technology or connectivity needs.  The District will assess this based on circumstances and individual student needs to determine an appropriate course of action.

Acknowledging that the typical content in each grade level or course may need to be adjusted, content will be prioritized to ensure that students receive instruction for the prioritized learning standards, key understandings, and skills necessary for students’ success in future study.

Instruction will focus on “core” subject areas; however, elective courses will continue to be offered in a remote learning environment. All instruction will continue to be aligned to the New York State Learning Standards.

Virtual learning schedules have been developed by grade level. If an emergency requires the district to move to virtual learning, these schedules will be reviewed and shared with students and families in accordance with the communication strategies outlined earlier in this plan.

Students will be given opportunities to engage with teachers and classmates through live instruction, question and answer periods with teachers and group work (i.e., synchronous learning). Teachers will ensure that their students are directly engaged with them and their class peers in experiential learning regularly. Supplementing this time will be self-guided projects,
readings and other age-appropriate assignments that can be completed by the students remotely (i.e., asynchronous learning). Students will also utilize asynchronous learning with special area teachers.

Building principals, with the assistance of our Communication Specialist will send guidelines and schedules for remote learning via ParentSquare.

Student Attendance:
Attendance records will be maintained for all students during periods of emergency remote instruction utilizing the district’s Student Information System. Attendance at the elementary level will be taken virtually by the grade level teacher twice each day, in the morning and after the break for lunch. Attendance at the middle and high school levels will be taken virtually during
each period of instruction by the course specific teacher. Attendance will be analyzed weekly and respective school teams will work with students and families to avoid potential chronic absenteeism CCSD teachers, counselors, social workers, and other staff will proactively reach out to students and families via phone calls, emails, Parent Square messaging, and virtual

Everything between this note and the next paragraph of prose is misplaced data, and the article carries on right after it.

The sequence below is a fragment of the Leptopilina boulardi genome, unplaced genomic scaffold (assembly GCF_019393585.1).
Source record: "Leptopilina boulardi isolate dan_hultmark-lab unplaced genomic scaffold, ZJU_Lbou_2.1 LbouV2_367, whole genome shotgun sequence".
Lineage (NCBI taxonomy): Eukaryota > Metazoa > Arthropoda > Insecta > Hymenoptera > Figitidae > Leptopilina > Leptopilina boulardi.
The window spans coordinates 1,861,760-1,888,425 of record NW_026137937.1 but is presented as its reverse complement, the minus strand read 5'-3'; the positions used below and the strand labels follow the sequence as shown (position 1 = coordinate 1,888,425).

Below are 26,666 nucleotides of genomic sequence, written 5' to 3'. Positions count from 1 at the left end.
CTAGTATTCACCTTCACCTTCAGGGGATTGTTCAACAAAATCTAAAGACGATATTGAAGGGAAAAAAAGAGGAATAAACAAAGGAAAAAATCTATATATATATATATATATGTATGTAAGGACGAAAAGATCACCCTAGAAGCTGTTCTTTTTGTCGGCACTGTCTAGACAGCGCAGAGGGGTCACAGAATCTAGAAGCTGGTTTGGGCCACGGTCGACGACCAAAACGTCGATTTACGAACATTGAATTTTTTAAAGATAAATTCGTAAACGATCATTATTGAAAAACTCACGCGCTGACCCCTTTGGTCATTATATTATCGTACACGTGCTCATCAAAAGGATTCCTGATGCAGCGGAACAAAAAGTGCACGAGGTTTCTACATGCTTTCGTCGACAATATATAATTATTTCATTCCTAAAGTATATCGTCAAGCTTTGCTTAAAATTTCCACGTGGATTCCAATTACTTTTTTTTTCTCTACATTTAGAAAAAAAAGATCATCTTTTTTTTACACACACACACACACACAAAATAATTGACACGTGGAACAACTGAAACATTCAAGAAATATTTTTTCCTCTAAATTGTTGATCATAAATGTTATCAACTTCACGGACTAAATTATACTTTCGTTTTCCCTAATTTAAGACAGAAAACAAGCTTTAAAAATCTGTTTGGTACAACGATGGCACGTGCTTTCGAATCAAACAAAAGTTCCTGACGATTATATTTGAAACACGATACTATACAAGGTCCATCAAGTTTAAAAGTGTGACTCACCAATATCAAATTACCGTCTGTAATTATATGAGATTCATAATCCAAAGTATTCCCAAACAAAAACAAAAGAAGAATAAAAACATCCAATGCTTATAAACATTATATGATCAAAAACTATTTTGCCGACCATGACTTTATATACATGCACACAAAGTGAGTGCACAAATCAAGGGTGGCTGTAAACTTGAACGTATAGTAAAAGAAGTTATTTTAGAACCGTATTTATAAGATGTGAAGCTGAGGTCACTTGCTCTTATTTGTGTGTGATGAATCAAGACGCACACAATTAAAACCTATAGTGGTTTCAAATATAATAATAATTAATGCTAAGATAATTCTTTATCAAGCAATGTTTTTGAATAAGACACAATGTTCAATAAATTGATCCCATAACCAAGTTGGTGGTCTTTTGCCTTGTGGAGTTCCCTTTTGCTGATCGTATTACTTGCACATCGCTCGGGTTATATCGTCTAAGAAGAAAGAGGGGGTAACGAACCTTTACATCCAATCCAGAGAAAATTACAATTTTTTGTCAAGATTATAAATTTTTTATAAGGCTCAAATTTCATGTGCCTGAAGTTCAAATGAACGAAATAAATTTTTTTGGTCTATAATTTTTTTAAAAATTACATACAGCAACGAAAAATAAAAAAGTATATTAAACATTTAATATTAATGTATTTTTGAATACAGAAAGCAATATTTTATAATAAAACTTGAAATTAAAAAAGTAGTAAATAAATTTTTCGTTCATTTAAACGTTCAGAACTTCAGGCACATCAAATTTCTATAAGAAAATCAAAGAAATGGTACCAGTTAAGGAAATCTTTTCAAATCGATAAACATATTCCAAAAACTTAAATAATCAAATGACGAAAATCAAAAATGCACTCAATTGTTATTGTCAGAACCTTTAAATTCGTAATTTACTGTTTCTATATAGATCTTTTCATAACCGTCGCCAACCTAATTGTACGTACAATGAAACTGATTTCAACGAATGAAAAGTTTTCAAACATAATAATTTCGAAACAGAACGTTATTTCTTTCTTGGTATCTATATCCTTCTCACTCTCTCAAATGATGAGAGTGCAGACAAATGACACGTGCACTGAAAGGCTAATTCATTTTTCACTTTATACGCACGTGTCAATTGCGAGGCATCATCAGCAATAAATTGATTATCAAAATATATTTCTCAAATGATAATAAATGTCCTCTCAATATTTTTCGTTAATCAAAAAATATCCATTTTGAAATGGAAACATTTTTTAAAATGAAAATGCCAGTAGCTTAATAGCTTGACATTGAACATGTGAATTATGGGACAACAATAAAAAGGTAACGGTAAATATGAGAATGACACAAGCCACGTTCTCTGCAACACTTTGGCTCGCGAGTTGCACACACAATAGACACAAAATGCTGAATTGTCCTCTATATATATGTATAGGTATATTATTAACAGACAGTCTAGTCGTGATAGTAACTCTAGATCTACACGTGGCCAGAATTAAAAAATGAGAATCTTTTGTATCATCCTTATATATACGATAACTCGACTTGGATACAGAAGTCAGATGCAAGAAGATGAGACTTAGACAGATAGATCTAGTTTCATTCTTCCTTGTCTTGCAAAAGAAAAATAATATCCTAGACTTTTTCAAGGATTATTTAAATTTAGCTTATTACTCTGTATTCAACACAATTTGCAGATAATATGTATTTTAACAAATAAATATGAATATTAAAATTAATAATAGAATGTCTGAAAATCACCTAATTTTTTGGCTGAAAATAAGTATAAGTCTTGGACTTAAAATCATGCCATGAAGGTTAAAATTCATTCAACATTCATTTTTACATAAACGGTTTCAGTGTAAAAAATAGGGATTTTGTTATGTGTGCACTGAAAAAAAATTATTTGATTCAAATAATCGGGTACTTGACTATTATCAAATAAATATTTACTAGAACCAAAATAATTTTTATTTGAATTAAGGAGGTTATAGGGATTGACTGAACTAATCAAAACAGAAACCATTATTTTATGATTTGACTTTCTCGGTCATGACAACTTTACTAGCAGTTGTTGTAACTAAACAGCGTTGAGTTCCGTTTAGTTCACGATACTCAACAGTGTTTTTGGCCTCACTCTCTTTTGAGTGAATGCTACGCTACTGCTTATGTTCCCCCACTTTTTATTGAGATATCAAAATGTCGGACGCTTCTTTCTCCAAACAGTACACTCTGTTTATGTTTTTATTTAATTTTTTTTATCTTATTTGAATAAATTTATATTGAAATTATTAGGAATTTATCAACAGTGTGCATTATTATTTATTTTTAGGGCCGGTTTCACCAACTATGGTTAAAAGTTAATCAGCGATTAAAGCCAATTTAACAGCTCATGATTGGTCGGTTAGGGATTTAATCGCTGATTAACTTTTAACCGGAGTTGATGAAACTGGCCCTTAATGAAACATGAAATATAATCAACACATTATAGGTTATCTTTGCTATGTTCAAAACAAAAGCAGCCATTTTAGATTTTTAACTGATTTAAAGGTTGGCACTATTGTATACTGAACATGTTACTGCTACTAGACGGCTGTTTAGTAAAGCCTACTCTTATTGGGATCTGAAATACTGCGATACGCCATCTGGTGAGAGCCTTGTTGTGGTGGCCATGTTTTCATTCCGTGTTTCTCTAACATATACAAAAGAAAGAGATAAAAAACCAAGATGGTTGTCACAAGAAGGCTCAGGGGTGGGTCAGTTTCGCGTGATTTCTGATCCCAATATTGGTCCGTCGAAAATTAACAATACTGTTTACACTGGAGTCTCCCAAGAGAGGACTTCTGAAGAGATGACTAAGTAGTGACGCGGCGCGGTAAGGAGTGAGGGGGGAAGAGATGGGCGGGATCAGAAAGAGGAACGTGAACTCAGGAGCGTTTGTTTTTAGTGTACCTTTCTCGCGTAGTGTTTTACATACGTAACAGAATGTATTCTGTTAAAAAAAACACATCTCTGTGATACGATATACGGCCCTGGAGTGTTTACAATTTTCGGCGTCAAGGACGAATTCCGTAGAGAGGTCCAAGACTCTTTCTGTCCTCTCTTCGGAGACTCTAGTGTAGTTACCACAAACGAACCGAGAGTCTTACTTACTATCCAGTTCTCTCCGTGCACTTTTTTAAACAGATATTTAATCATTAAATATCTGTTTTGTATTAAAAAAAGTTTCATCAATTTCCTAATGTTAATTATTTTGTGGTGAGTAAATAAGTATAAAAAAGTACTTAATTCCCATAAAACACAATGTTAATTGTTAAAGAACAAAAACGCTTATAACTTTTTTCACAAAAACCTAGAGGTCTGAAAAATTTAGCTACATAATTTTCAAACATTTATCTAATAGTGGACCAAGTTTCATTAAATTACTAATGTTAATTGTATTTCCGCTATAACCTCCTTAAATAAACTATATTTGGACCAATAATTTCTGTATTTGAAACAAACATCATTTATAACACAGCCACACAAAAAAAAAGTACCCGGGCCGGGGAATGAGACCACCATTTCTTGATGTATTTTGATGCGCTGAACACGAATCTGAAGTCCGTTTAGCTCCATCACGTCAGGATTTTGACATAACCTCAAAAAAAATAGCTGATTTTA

sessions if regular attendance and student engagement are not occurring.

Family outreach and education will be provided to support families understanding of remote learning and how to support their children,

D. Support Services
Students with disabilities will continue to receive support services in accordance with their Individualized Education Plan (IEP) should remote learning become necessary It is the expectation that all service providers (i.e. teachers, related service providers and paraprofessionals) will sign on to the remote learning platform to provide support to students.

This will include large group virtual classrooms and the use of virtual group breakout rooms and/or one-one virtual meetings. To address the unique needs of students with disabilities, faculty and staff will continue to work collaboratively with families to discuss individual needs, identify, access to the curriculum and services that can be provided. CCSD will provide training, resources, and tools to assist IEP teams in providing determining needed services. All remote special education programs will continue to follow age and size requirements as prescribed by NYSED.

The CCSD Director of Special Programs and Assistant Director of Special Programs will be actively involved in the oversight of emergency remote special education instruction, to ensure the continued provision of a free appropriate public education. Each student with a disability has a designated case manager who will provide immediate oversight of the delivery of programs and services to students on their caseload. Paraprofessionals will provide remote instructional assistance to students as directed by the case manager Accommodations and modifications as prescribed by a student’s IEP will be delivered remotely.

Documentation of mandated IEP services will be noted by each individual service provider on a weekly basis with service or tracking logs for each student. Student progress will be noted in report cards and parents will receive quarterly progress reports form the teacher and related service provider(s)

The Department of Special Programs will follow its existing communication protocols with parents regarding the provision of special education services for their children. CSE Meetings, if permissible will be held in person, with a virtual option. If necessary virtual meetings will be held. Special education and related service providers will contact parents through ParentSquare,
email, and phone to monitor students’ progress toward goals and provide check-ins for families and students.

E. Funding Requirements
Based on the District’s Emergency Remote Instruction Plan, the estimated number of hours per day that the Cohoes City School District would claim for state aid purposed are:

Elementary Schools– 6 hours
Cohoes Middle and Cohoes High School– 6.5 hours

Board of Education Approval: 8/9/23

Preparing our students for success in tomorrow’s world.